We drove home Friday from Memphis after a memorable 36 hours. And we had more adventure. We introduced one of our team to chicken and dumplings. We ran out of gas and it didn’t cost us. We took multimedia to new heights.
Let’s start with a late lunch. We left Memphis around 10:20 a.m. and reached Russellville, Ark., about 1:30 p.m., by which some our crew was getting hungry. Johnny Damon is a Cracker Barrel fan, Bryan Terry Burden is not, RFD and I don’t really care one way or the other. But the tie was broken by this. A.C. Slater, a son of Northern California, never had heard of Cracker Barrel. Didn’t even know what it was.
So we had to introduce him. We pulled in to the Cracker Barrel, walked in and I immediately exclaimed, “Hey, they’ve turned it into a general store!” A.C. got the funniest look on his face. Had him going for a minute.
We moved on into the dining room, and I pondered whether to order the cod or chicken and dumplings. A.C. never had heard of chicken and dumplings. So we proceeded with a big discussion about the Southern delight, and A.C. considered ordering it. I made a deal with him. If you don’t like it, I’ll swap. He could have my cod. I’d eat the dumplings.
Our food came, he tried the chicken and dumplings, and was, eh. He thought it was OK. Nothing too excited. I didn’t tell him that while I like Cracker Barrel’s chicken and dumplings, the chicken and dumplings I get from my mom or my 91-year-old aunt or my pastor from Tennessee are much better.
But I lived up to my offer. I swapped with him. So while I get a little bit of cod, I got a whole lot of chicken and dumplings. So that was cool.
On Saturday, I did a quick poll of people around me to ask about chicken and dumplings. New AP writer Cliff Brunt, from Nebraska, said he had chicken and dumplings as a kid because he grew up in a black neighborhood in Omaha, with a lot of people who had moved up from the South. Jenni Carlson, who grew up in Clay Center, Kan., never heard of them until she got to Oklahoma.
I love chicken and dumplings. Truth is, they could hold the chicken. I’d just eat the dumplings.
DRAFTING ON I-40
Johnny Damon drove from Russellville back to Oklahoma City, and Johnny Damon has a little bit of gambler in him. He likes to push the empty gas tank. See how far he can go without pulling over. Which is cool, until you run out of gas.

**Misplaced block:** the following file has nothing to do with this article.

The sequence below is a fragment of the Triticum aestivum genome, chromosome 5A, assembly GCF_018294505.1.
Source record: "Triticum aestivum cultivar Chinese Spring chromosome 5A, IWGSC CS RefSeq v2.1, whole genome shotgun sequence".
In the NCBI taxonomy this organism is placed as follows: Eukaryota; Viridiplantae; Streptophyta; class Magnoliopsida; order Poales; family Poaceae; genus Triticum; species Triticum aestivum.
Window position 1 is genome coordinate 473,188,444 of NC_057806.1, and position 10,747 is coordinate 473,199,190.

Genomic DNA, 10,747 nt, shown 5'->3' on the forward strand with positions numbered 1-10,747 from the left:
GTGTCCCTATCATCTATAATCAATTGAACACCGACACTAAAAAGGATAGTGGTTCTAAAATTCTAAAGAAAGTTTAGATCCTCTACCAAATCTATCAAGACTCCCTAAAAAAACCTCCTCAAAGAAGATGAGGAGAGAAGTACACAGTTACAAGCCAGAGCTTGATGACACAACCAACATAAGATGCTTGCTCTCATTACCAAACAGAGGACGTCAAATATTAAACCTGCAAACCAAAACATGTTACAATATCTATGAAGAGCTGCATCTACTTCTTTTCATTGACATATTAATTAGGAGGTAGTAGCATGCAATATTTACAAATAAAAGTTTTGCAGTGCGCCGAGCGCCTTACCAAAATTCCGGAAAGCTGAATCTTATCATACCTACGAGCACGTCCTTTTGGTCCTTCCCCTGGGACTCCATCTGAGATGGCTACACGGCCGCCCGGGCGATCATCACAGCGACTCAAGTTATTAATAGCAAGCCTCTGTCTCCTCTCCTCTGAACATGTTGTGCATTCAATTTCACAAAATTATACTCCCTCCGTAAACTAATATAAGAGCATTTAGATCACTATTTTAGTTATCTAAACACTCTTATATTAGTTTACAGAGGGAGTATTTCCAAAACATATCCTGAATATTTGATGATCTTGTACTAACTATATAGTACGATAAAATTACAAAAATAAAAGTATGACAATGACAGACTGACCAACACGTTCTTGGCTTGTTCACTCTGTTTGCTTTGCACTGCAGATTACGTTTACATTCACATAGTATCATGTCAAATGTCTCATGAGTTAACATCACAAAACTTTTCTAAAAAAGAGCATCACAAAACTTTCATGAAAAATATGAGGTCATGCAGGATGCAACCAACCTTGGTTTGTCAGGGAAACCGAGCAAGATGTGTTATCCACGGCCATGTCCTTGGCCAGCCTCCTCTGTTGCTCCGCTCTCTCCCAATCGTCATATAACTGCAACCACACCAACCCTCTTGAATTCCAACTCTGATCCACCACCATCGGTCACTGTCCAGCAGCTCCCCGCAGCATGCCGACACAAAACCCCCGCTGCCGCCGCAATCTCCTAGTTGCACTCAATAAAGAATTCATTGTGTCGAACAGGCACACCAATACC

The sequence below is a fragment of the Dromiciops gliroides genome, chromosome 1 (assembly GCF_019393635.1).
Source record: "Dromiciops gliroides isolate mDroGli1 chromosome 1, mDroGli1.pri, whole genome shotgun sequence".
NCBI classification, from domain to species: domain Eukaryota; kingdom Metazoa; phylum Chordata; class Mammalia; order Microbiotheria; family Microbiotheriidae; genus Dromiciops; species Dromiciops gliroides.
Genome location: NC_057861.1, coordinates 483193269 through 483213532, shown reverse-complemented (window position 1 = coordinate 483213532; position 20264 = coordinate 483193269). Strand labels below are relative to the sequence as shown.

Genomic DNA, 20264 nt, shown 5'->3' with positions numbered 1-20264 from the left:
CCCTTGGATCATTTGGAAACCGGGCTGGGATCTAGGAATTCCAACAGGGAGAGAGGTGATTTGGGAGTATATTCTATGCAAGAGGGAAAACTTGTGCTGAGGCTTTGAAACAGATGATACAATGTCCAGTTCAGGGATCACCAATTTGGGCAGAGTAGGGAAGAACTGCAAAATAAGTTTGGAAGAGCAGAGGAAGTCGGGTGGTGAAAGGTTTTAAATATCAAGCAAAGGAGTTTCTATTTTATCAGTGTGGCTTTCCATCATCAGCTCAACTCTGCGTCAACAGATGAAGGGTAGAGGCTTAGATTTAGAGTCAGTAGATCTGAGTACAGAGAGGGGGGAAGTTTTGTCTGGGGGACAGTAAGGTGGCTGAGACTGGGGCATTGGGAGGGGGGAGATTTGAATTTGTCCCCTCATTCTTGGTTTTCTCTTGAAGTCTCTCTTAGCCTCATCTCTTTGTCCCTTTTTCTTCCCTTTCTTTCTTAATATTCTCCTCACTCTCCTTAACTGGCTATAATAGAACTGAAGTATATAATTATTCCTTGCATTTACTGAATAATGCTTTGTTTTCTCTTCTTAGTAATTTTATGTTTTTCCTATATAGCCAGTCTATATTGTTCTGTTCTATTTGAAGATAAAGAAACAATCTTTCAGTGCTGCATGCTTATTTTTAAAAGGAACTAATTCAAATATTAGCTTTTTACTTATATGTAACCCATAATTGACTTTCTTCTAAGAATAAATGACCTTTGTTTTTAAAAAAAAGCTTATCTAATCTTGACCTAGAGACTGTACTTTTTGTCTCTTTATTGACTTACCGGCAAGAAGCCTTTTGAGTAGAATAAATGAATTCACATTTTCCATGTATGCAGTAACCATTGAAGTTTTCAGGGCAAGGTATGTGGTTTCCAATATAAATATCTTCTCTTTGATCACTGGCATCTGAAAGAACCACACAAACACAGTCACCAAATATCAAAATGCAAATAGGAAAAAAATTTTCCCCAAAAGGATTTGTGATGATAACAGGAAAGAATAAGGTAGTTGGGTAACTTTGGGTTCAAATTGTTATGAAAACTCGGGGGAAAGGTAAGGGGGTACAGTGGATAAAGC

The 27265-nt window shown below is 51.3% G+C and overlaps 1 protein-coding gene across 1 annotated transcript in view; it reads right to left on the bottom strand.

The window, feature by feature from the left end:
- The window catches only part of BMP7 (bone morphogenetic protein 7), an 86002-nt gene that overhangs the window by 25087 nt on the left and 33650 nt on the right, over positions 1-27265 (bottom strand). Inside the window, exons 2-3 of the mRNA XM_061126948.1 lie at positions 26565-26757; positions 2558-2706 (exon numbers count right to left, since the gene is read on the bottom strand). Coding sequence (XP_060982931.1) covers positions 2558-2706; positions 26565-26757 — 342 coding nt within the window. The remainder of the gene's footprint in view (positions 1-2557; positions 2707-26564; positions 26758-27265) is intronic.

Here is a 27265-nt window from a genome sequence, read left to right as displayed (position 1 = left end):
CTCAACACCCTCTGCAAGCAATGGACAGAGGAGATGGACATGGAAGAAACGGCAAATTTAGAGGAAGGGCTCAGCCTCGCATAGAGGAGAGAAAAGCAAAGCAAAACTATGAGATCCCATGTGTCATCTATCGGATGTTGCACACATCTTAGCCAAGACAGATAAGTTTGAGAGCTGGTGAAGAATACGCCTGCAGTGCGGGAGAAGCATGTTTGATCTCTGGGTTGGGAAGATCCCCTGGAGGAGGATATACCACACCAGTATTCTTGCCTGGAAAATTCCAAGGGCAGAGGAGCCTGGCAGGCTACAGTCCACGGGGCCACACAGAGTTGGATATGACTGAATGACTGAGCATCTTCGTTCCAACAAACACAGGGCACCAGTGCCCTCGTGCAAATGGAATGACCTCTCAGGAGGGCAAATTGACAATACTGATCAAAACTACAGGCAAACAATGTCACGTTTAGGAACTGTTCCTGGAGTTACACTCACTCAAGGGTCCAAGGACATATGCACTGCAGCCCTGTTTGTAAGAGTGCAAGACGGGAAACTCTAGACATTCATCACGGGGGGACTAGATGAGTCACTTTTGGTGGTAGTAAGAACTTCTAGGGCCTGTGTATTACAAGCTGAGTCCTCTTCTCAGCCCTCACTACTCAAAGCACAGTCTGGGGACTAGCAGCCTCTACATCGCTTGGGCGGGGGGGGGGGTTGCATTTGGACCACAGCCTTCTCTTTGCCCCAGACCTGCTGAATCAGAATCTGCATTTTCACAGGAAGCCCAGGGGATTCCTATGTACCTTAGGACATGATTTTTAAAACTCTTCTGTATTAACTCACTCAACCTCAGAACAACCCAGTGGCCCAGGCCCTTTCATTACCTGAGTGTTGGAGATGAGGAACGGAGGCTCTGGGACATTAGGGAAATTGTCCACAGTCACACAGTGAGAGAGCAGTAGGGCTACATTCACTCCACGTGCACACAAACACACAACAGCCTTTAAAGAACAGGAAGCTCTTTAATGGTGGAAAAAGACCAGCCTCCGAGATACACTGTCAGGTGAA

Which we did, just past Lake Eufaula. The Ford Expedition started sort of chugging. The Burden turned off the air conditioner, and we were sort of going downhill, since as you travel west, you leave the foothills of eastern Oklahoma. Someone checked their phone GPS and discovered we were eight miles from the nearest exit. Then Johnny Damon did something brilliant.
He pulled behind a gas tanker, going about 70 mph. Rode his bumper a little close, but it worked magnificently. Gave us a draft that finally explained a little bit of NASCAR to me. When we were right behind the big truck, we drove relatively smooth. We drafted several miles, hit some downhill stretches and rolled into Henryetta, completely out of gas but able to coast into a station.
RFD said he had never run out of gas before. Welcome to the club.
RFD and A.C. have been podcasting after every game, and I often have joined them. A.C. brought some kind of recording contraption, sort of new-age technology that looks like an old-fashioned big tape recorder, comes in a little carrying case. And so we podcast driving down the highway. We talked mostly about the headline heard ’round the world and the process of how headlines are written and carried. Tried to educate people on how the system is supposed to work.
I also did about three radio interviews in the car Friday — Phoenix, NBA radio on Sirius and my regular Sports Animal gig — and worked on my column for Saturday and a chart about Game 7 facts. Finished up just as we pulled into OPUBCO headquarters at 6:30. In the old days, I would have had a long night of work ahead of me. Instead, my work was finished. Sometimes, technology is good.